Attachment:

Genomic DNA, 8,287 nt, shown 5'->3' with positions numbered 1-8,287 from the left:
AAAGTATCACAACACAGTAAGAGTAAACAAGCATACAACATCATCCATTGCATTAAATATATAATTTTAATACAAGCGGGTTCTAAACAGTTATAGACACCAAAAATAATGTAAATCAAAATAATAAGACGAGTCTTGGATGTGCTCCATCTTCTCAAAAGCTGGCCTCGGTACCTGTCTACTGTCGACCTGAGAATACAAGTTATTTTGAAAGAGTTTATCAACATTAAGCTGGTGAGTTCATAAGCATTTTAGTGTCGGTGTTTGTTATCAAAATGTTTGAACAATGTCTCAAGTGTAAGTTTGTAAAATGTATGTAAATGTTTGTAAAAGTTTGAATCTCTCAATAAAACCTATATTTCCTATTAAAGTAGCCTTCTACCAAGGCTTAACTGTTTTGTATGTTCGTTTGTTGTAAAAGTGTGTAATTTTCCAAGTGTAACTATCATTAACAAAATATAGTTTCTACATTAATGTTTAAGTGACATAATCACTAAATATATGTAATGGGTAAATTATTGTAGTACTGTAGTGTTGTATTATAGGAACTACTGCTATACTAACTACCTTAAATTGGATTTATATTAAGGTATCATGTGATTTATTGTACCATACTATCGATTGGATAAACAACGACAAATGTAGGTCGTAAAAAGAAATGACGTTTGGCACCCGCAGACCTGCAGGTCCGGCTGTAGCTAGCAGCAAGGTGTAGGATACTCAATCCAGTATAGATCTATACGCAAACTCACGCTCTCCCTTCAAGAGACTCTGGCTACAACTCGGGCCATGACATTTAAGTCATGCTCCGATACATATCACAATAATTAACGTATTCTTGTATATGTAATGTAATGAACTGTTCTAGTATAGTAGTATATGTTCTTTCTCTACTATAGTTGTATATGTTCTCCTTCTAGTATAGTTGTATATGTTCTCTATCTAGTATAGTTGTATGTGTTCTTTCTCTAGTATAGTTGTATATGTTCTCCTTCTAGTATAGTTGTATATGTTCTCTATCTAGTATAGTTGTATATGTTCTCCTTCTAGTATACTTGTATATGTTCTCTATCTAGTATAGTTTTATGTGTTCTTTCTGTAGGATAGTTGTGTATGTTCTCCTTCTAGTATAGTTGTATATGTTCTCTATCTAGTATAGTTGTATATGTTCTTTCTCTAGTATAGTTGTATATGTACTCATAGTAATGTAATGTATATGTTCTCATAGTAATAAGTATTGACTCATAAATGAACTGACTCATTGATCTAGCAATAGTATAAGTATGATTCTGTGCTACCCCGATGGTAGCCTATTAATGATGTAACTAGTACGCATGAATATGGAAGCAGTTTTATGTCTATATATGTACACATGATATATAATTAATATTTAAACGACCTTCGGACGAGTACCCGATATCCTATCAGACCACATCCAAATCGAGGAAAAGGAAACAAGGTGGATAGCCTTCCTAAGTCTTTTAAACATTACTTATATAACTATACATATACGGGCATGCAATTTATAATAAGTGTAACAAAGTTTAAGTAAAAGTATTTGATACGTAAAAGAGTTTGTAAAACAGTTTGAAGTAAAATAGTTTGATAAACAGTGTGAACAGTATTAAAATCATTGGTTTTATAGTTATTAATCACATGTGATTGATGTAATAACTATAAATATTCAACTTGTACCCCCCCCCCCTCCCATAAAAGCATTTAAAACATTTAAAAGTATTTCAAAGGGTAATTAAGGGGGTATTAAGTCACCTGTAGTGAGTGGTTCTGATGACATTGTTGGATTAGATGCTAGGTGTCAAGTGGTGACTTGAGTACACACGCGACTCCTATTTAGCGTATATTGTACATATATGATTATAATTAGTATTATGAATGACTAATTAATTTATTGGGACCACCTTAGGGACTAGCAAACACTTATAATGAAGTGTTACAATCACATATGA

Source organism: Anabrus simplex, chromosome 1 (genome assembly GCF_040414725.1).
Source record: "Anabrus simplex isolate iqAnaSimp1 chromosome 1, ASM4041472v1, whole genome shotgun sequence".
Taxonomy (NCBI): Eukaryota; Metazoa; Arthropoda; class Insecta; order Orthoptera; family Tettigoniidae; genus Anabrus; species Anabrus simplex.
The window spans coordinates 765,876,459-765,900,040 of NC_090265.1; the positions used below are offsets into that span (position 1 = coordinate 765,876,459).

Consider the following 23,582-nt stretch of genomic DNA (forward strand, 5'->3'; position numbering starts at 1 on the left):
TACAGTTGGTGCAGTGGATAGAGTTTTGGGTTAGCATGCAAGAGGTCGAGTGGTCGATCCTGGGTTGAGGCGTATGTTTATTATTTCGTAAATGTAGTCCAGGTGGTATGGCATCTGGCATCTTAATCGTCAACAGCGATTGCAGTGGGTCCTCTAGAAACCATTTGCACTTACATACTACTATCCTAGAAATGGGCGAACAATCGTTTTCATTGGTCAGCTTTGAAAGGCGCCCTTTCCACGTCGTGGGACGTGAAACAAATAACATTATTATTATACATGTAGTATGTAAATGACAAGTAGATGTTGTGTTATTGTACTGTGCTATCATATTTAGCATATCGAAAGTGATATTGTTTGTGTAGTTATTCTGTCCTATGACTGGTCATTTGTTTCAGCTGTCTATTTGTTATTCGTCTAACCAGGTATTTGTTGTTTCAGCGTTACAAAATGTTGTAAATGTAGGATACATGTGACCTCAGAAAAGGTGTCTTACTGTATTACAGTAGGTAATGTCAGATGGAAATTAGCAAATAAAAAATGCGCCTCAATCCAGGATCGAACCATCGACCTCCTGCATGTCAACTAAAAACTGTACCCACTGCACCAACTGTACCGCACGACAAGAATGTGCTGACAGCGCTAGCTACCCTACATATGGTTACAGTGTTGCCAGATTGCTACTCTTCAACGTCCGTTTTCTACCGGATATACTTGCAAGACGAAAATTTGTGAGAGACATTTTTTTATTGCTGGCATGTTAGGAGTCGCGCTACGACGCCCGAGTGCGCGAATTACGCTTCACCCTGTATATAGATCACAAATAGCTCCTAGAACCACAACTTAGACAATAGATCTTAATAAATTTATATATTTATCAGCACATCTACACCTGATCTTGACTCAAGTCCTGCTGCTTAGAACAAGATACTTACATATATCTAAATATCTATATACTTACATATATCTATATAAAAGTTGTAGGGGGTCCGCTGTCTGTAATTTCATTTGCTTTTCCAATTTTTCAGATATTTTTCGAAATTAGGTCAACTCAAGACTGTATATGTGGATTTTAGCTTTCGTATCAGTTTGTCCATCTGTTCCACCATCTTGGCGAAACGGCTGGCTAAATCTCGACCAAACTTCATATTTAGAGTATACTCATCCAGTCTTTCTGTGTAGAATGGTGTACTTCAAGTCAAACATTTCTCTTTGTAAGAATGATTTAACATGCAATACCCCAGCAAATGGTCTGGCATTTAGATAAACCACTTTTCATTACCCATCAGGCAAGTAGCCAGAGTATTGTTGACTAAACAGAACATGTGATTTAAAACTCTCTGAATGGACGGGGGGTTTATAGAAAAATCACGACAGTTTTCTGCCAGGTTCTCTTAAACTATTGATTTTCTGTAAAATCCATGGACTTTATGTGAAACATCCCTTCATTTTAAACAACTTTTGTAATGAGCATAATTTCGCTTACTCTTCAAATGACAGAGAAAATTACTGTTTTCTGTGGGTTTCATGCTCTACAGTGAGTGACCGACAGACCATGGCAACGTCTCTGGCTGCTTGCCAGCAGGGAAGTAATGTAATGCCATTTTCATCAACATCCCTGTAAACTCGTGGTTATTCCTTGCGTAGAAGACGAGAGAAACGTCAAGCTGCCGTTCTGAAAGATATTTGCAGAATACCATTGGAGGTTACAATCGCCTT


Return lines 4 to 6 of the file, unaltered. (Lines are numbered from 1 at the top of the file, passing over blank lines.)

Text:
Source record: "Anabrus simplex isolate iqAnaSimp1 chromosome 1, ASM4041472v1, whole genome shotgun sequence".
Taxonomy (NCBI): Eukaryota; Metazoa; Arthropoda; class Insecta; order Orthoptera; family Tettigoniidae; genus Anabrus; species Anabrus simplex.
The window spans coordinates 765,876,459-765,900,040 of NC_090265.1; the positions used below are offsets into that span (position 1 = coordinate 765,876,459).